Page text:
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Pitt County leaders gathered Friday for a panel discussion on the State of the Child at a breakfast sponsored by the United Way of Pitt County and the Martin-Pitt Parnership for Children. From left, pediatrician Dr. Tom Irons, United Way Director Jim Cieslar, East Carolina University child development professor Abigail Jewkes, Pitt County Schools Superintendent Beverly Emory and State Rep. Brian Brown, R-Pitt.
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Pitt County leaders gathered Friday for a panel discussion on the State of the Child at a breakfast sponsored by the United Way of Pitt County and the Martin-Pitt Parnership for Children. From left, pediatrician Dr. Tom Irons, United Way Director Jim Cieslar, East Carolina University child development professor Abigail Jewkes, Pitt County Schools Superintendent Beverly Emory and State Rep. Brian Brown, R-Pitt.

Panel discusses early childhood

By Michael Abramowitz

The Daily Reflector

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A child’s experiences during the first 2,000 days of life, have a lasting effect — for better or worse — on later health, learning and success, child development experts told a group of community leaders on Friday.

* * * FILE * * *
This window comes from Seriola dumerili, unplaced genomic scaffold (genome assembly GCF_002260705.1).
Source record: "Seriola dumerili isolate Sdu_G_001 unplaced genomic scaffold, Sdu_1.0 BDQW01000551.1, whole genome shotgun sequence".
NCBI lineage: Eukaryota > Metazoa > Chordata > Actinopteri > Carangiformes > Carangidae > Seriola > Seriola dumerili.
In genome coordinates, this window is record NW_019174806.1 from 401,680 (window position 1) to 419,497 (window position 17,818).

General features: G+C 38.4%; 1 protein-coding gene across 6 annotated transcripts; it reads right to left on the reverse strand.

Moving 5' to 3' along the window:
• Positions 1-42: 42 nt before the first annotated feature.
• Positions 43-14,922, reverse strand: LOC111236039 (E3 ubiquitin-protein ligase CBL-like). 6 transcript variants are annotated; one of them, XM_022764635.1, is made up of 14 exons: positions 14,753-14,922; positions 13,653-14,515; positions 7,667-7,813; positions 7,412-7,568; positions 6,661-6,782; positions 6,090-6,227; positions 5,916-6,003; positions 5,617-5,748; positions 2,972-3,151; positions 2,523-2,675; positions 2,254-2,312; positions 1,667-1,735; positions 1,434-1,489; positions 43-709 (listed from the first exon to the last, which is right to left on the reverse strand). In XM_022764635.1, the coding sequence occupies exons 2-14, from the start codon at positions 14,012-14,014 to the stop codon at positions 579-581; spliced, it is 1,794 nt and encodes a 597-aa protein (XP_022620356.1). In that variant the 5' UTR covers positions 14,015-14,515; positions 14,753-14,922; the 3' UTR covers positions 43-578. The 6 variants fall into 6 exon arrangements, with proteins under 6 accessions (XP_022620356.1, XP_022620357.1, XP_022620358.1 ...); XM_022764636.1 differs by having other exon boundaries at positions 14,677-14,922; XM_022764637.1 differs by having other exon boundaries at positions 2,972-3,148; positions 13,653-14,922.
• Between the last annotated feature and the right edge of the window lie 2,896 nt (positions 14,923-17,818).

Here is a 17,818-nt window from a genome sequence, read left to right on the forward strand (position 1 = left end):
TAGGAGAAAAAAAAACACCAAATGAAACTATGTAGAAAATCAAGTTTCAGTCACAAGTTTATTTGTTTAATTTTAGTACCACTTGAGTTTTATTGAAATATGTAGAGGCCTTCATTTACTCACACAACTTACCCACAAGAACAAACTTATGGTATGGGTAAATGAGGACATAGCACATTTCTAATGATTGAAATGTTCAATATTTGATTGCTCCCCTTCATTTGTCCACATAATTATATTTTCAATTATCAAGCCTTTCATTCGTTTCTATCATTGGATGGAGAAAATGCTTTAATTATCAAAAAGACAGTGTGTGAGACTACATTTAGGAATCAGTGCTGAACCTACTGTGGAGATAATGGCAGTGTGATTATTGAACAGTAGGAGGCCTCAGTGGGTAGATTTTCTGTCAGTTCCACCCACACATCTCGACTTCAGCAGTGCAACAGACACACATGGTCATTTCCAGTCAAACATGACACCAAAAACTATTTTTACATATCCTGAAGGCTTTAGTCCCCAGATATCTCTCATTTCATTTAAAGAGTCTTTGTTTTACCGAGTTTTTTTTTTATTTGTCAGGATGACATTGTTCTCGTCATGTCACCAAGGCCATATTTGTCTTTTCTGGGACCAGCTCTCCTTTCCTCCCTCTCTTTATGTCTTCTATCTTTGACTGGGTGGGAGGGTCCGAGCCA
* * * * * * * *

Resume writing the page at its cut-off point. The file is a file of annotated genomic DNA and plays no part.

The challenges to engaging children during the early years of life and the consequences, negative and positive, of adult involvement in preparing children for life were discussed during a breakfast hosted by the United Way of Pitt County and the Martin-Pitt Partnership for Children.


Keynote speaker Dr. Tom Irons, a practicing pediatrician and professor at the Brody School of Medicine at East Carolina University, has spent his career helping poor and disenfranchised people in eastern North Carolina. He connected what he learned from his experiences caring for children here to his work with children in Africa ravaged by poverty and disease.

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Bless your heart
Bless your heart